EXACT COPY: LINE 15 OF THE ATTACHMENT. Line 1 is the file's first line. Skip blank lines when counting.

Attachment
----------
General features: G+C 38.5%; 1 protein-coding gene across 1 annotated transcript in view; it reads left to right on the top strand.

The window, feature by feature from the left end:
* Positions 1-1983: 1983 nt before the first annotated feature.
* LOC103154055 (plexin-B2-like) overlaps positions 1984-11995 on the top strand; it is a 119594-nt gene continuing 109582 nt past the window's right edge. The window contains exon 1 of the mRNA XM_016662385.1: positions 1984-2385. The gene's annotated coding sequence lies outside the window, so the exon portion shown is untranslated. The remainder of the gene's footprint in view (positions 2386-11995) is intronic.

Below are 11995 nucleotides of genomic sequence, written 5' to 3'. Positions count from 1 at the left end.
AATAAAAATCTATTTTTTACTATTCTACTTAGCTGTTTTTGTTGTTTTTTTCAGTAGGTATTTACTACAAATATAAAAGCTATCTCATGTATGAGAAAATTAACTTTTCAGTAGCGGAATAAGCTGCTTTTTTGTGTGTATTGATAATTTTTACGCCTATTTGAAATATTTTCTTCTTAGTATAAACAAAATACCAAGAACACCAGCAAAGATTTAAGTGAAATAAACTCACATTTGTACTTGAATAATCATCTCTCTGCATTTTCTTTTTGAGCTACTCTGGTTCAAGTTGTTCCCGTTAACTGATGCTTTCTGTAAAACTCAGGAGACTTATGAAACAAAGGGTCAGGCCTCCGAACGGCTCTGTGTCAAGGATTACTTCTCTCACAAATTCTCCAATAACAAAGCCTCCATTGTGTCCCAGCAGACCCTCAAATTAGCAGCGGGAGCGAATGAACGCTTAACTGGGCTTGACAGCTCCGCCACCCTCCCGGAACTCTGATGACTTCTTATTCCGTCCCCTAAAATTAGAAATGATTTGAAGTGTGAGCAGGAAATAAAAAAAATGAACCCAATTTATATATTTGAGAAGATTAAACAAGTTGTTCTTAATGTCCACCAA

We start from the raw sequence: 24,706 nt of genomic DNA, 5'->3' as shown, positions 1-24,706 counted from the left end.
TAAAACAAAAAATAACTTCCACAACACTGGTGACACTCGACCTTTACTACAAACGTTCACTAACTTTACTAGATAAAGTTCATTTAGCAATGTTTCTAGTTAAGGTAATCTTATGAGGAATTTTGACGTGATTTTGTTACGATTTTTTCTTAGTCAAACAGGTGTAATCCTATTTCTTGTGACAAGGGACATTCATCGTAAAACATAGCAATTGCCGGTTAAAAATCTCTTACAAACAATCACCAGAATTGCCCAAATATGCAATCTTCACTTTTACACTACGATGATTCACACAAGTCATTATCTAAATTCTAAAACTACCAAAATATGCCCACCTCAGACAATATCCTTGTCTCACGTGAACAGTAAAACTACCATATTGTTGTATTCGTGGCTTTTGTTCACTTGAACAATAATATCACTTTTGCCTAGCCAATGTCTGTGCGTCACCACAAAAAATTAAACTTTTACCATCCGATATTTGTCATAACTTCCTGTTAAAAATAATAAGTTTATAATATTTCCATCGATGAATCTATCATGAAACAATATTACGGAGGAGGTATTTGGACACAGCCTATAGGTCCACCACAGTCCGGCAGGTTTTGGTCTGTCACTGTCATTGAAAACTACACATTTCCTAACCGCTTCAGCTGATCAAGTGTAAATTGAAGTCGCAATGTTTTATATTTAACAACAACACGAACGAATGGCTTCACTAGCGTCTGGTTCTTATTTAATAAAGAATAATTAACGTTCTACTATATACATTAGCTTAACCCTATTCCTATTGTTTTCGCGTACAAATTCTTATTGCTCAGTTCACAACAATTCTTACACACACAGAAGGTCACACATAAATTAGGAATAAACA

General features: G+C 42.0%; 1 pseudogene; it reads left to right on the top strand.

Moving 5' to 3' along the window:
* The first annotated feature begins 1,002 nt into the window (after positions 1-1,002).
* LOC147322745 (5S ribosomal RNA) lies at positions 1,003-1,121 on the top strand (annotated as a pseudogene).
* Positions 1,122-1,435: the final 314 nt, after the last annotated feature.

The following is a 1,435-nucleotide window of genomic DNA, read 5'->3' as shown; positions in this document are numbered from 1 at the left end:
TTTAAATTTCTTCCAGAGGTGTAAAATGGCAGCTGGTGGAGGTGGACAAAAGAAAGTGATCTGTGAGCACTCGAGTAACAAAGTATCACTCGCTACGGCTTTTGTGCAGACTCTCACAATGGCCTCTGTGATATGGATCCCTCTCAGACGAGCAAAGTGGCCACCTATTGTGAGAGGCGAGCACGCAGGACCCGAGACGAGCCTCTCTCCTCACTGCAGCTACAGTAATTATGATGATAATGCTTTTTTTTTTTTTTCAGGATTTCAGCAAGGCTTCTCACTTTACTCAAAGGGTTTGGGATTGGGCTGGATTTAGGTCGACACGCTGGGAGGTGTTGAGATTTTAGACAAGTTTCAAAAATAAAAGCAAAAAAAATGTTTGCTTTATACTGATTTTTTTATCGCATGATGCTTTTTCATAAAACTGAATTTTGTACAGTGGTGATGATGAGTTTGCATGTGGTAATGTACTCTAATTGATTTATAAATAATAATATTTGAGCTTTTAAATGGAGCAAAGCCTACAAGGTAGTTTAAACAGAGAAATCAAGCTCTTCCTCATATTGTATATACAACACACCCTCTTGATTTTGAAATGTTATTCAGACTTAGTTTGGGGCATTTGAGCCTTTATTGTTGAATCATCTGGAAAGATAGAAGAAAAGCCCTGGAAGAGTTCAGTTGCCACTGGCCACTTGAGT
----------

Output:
TTTAAATTTCTTCCAGAGGTGTAAAATGGCAGCTGGTGGAGGTGGACAAAAGAAAGTGATCTGTGAGCACTCGAGTAACAAAGTATCACTCGCTACGGCTTTTGTGCAGACTCTCACAATGGCCTCTGTGATATGGATCCCTCTCAGACGAGCAAAGTGGCCACCTATTGTGAGAGGCGAGCACGCAGGACCCGAGACGAGCCTCTCTCCTCACTGCAGCTACAGTAATTATGATGATAATGCTTTTTTTTTTTTTTCAGGATTTCAGCAAGGCTTCTCACTTTACTCAAAGGGTTTGGGATTGGGCTGGATTTAGGTCGACACGCTGGGAGGTGTTGAGATTTTAGACAAGTTTCAAAAATAAAAGCAAAAAAAATGTTTGCTTTATACTGATTTTTTTATCGCATGATGCTTTTTCATAAAACTGAATTTTGTACAGTGGTGATGATGAGTTTGCATGTGGTAATGTACTCTAATTGATTTATAAATAATAATATTTGAGCTTTTAAATGGAGCAAAGCCTACAAGGTAGTTTAAACAGAGAAATCAAGCTCTTCCTCATATTGTATATACAACACACCCTCTTGATTTTGAAATGTTATTCAGACTTAGTTTGGGGCATTTGAGCCTTTATTGTTGAATCATCTGGAAAGATAGAAGAAAAGCCCTGGAAGAGTTCAGTTGCCACTGGCCACTTGAGT